Posted by: Richard @ Configureterminal.com | September 3, 2008

The last few weeks

Weeks 29 to 34 à “No excuses now”

 


Weeks 29 to 34 Study Time (estimated):

Study Hours = 26 inc.
Lab Hours = 3Total study time so far:
Total Study Hours = 355  inc.
Total Lab Hours = 23.5

What I have studied during the last 4 weeks:
“Bridging and LAN Switching”
“TCP/IP”
“IP Routing” inc. RIP, EIGRP, + OSPF

Recent test scores:
None (CCIE QuickFire Workbook only – about 85% correct first time)


After a few weeks of not being able to put the number of hours I would like to into studying I can now see the light at the end of the tunnel.  I am hoping that everything should return to ‘normal’ from now on – I have just returned from the last of the trips-away scheduled for during my first few weeks at Cisco (2-day training course) and will now be at home in the evenings for the immediate future.  Within the limited number of study hours I have managed to do over the last few weeks I have used some of the time to start and finish documenting (inc. labbing) all of the methods of route filtering for RIP that I can think of/find, and also to start doing the same thing for EIGRP – the idea being that I will complete the task for each routing protocol on the CCIE R&S blueprint.
I recognised a while back that I was in desperate need of some way of ‘mixing-up’ my learning, and so, I decided to spend some time working through creating some ‘pretty’ images that depict various configuration practices – allowing me to mix theory with some CLI time
J


I have traffic blackholing/droping, advert filtering, and neighbor adjacency prevention on my todo list in addition to the route filtering I am working on now.
Here is what I’ve put-together for RIP Route Filtering:


Please note.  It’s a large image/file that needs some zooming to be readable – it might be worthwhile downloading it first.
Please please please leave a comment if I have missed any methods/made any mistakes
J


I plan to complete the EIGRP image, work through OSPF, and then finish with BGP.

Leanne continues to be a star – I don’t mention her enough on this blog – without her support (inc. a kick up the **** every now and again) I would really struggle to stay focused on the prize at stake.  It was a very personal goal of mine in the past but now I’m also looking around at Cisco and realising that I have so much catching up to-do! – the amount the people around me know not only about technologies/protocols but the Cisco hardware itself is quite astonishing!  And R&S is just “the basics” in many people’s eyes!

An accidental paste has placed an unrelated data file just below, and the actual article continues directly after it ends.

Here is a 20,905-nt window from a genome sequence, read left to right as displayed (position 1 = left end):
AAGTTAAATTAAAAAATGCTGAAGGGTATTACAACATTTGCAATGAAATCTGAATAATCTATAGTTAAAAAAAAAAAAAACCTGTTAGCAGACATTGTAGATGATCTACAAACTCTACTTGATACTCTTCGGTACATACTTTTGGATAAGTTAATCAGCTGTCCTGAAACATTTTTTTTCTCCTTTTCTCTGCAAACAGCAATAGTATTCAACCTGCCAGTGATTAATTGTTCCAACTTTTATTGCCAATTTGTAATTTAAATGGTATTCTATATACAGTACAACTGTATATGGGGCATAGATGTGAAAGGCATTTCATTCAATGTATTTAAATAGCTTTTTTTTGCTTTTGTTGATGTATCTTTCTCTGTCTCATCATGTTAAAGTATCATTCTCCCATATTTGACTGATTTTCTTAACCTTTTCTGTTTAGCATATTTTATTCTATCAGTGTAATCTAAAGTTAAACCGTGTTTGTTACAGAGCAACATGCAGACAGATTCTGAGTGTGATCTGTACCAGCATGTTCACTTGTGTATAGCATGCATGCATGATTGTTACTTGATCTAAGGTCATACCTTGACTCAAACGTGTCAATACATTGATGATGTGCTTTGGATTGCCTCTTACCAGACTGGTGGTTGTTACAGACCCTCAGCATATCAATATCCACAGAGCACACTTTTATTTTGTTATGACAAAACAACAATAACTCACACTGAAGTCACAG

Lastly, I thought I would share some pics from last week – my first visit to San Francisco, and my first GSM:


This is just before Rick Justice’s Hollywood style entrance (John Chambers closed the show)


A view of the Bay Bridge from the restaurant hosting my team’s get-together dinner – the sheer size of it is a sight to behold – the island to the left isn’t the end of it!


San Francisco @ Night – taken from the lift/elevator of the hotel I was staying in (nobody else was in the lift at the time!)

Oh, and it was my daughters first day at school today!  Wow, I can’t believe how quickly she has grown-up!

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Responses

  1. Nice post :-). I never knew R&S was ‘basic’ to some although I know it was the most popular CCIE track. Still ‘basic’ or not, the amount of time and dedication is really plentiful hence I could imagine for the other tracks not to mention more $$$ ;-).

  2. Hi Nickelby,

    Maybe “basic” is a little strong (although it’s a word I have heard). My specialisation at Cisco is going to be R&S – if you think that most people in the same role as me have a minimum of a CCNP and some have CCIE and then think they specialise in another technology…. it means it’s very difficult to distinguish yourself as THE specialist! What I’m saying is EVERYBODY knows a great deal about R&S at Cisco but not many people have that same base level for ALL of the other technologies Cisco offers to its customers.

    You’re right though – the dedication is appreciated and the CCIE R&S is still respected a great deal within Cisco.

    Thanks for your comment

    Richard

  3. Hi Richard I know what you mean I have met a few of your colleagues over the last couple of weeks and they sure are an impressive lot. Even our account manager (I do not think that is his title though) is a CCIE. However you are still young and are just starting out at Cisco after you have been there for a little while I am sure you will be spouting off the figures for Sup720 throughput and such wonderful things without thinking about it. Besides knowing all that stuff is not what makes you a good engineer being able to explain complicated solutions to a customer in a way they understand and being able to speak to the customers management are the keys to really successful engineers in my opinion. Anyhow good luck with the studies.

  4. Hi Ferret,

    You’ve echoed the sentiments of my colleagues exactly there.

    Thanks,

    Richard


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